Trade tensions between the European Union and the United States are now compounded by trade tensions with Southeast Asia, a growing region. The EU’s policies that are supposed to protect the environment, but in fact amount to neo-European protectionism, are the main reason for this.
In particular, new European regulations on deforestation, which impose new and stricter requirements for forest protection, have angered the economies ofSoutheast AsiaLike the Malaysia and Indonesia. On the top European Union and ASEAN December, Indonesian President Jokowi He criticized the EU, warning that it should not try to impose its standards on the ASEAN trading bloc if it wants to maintain relations with Indonesia in the future. Tensions escalated further in January when Malaysia warned it might stop exporting palm oil to the European Union, in retaliation for new EU rules on deforestation.
Despite this, the EU still aims to conclude a comprehensive trade agreement with Indonesia, although the EU ambassador, Vincent Beckett, we must admit: “We have a lot to explain to the media and officials” in Southeast Asia. The UK’s approach of not trying to export its bases to other jurisdictions and of requiring that imported products comply with local law, in order to avoid trade tensions, is evident.
While the EU’s trade with China may be threatened by the process of “decoupling” in the aftermath of the war in Ukraine, it is unfortunate that the EU’s regulatory zeal is undermining prospects for expanding trade with the promising markets of Southeast Asia.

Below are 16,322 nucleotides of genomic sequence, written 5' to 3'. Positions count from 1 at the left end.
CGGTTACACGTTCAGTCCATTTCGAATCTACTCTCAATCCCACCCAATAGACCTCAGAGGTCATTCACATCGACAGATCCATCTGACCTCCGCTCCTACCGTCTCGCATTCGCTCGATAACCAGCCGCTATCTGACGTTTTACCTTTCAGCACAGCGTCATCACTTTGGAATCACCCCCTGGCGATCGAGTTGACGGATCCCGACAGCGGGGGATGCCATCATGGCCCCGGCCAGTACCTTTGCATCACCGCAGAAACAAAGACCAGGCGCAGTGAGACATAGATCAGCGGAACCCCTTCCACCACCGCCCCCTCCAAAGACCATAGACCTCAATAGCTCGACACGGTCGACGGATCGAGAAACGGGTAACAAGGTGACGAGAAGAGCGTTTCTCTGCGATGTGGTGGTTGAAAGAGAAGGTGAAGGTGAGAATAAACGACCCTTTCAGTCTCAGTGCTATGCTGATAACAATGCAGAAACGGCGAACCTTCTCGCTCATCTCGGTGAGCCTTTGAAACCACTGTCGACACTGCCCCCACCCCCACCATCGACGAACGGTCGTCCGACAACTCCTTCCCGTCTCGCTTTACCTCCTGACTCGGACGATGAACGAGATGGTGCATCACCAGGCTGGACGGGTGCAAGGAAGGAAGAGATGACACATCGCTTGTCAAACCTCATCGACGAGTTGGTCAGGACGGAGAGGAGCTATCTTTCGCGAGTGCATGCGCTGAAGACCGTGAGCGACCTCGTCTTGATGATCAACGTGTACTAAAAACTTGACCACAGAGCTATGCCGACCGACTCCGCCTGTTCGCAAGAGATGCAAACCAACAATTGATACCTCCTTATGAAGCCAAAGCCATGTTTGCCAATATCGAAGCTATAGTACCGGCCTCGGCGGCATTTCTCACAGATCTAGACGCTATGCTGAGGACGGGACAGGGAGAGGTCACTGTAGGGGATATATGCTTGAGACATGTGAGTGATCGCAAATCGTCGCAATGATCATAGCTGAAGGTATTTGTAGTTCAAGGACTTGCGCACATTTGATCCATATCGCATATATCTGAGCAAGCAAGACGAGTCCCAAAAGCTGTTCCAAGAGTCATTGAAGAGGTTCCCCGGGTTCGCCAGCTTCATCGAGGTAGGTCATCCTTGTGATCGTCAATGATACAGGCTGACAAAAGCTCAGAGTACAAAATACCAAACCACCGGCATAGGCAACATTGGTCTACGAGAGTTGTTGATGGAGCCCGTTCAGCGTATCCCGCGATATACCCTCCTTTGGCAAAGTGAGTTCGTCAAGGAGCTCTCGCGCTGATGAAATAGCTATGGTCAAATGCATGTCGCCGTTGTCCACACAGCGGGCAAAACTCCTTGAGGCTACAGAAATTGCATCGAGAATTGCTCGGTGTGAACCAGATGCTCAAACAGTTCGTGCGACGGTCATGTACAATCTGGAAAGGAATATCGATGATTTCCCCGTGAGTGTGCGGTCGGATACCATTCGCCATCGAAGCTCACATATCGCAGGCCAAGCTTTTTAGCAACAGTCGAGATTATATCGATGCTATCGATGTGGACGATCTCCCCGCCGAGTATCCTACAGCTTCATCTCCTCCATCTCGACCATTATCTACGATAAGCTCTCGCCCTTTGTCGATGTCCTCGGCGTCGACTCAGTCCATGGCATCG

An international legal battle spoils relations
Another major source of tension between the EU and Southeast Asia is the international legal battle over control of Malaysia’s oil and gas resources. This issue has not received much attention in the European political debate, despite the EU’s frantic efforts to replace Russian energy.
The legal dispute arose from the 1878 agreement granted British North Borneo Company Reach a territory that is now part of Malaysia, known as Sabah. Under this agreement, the local sultans allowed the Britons to “benefit” from minerals, forest products, and animals in exchange for an annual rent.
Later, Sabah was included in the new state of Malaysia, which was founded in 1963. For decades, various Malaysian governments paid this rent to the Sultan’s heirs.
In 2013, Malaysia halted the payments after the armed incursion into Lahad Datu led by supporters of the late The honorable beauty IIIwho claimed to be the Sultan of Sulu, in their efforts to claim eastern Sabah.
In February 2021, a French arbitration court ruled $14.9 billion to these heirs. Malaysia lost. After the French arbitration award, two subsidiaries of Petronas, the Malaysian state-owned oil company, was seized in Luxembourg. Sabah has great oil and gas resources, which gives it great economic importance. However, a French court suspended the execution of the ruling until the end of the appeal, which is still pending.
The Supreme Court of Malaysia ruled in Sabah Fpetron in March 2020 that Malaysia is the appropriate place to resolve disputes arising from the 1878 Convention, thus challenging the jurisdiction of non-Malaysian courts.